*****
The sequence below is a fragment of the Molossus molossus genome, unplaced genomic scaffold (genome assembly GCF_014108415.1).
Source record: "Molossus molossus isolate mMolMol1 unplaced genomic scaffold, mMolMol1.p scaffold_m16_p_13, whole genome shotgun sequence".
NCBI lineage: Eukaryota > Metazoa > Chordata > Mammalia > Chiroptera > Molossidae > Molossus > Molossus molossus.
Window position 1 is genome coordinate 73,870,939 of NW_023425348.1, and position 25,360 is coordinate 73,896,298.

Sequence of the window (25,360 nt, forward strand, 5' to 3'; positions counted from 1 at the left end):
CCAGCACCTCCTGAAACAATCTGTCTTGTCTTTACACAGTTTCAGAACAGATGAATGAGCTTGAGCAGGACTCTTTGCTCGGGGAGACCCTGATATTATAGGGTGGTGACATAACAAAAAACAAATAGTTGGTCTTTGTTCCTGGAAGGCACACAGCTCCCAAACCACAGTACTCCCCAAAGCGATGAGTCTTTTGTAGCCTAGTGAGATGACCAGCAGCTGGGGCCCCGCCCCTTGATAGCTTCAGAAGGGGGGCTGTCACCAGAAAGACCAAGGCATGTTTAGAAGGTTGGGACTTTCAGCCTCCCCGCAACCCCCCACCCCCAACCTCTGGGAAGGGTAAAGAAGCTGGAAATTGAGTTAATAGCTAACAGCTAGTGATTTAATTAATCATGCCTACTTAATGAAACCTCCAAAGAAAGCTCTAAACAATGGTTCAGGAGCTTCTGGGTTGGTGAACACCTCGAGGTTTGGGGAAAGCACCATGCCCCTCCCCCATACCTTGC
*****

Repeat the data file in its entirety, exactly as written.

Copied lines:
The sequence below is a fragment of the Molossus molossus genome, unplaced genomic scaffold (genome assembly GCF_014108415.1).
Source record: "Molossus molossus isolate mMolMol1 unplaced genomic scaffold, mMolMol1.p scaffold_m16_p_13, whole genome shotgun sequence".
NCBI lineage: Eukaryota > Metazoa > Chordata > Mammalia > Chiroptera > Molossidae > Molossus > Molossus molossus.
Window position 1 is genome coordinate 73,870,939 of NW_023425348.1, and position 25,360 is coordinate 73,896,298.

Sequence of the window (25,360 nt, forward strand, 5' to 3'; positions counted from 1 at the left end):
CCAGCACCTCCTGAAACAATCTGTCTTGTCTTTACACAGTTTCAGAACAGATGAATGAGCTTGAGCAGGACTCTTTGCTCGGGGAGACCCTGATATTATAGGGTGGTGACATAACAAAAAACAAATAGTTGGTCTTTGTTCCTGGAAGGCACACAGCTCCCAAACCACAGTACTCCCCAAAGCGATGAGTCTTTTGTAGCCTAGTGAGATGACCAGCAGCTGGGGCCCCGCCCCTTGATAGCTTCAGAAGGGGGGCTGTCACCAGAAAGACCAAGGCATGTTTAGAAGGTTGGGACTTTCAGCCTCCCCGCAACCCCCCACCCCCAACCTCTGGGAAGGGTAAAGAAGCTGGAAATTGAGTTAATAGCTAACAGCTAGTGATTTAATTAATCATGCCTACTTAATGAAACCTCCAAAGAAAGCTCTAAACAATGGTTCAGGAGCTTCTGGGTTGGTGAACACCTCGAGGTTTGGGGAAAGCACCATGCCCCTCCCCCATACCTTGC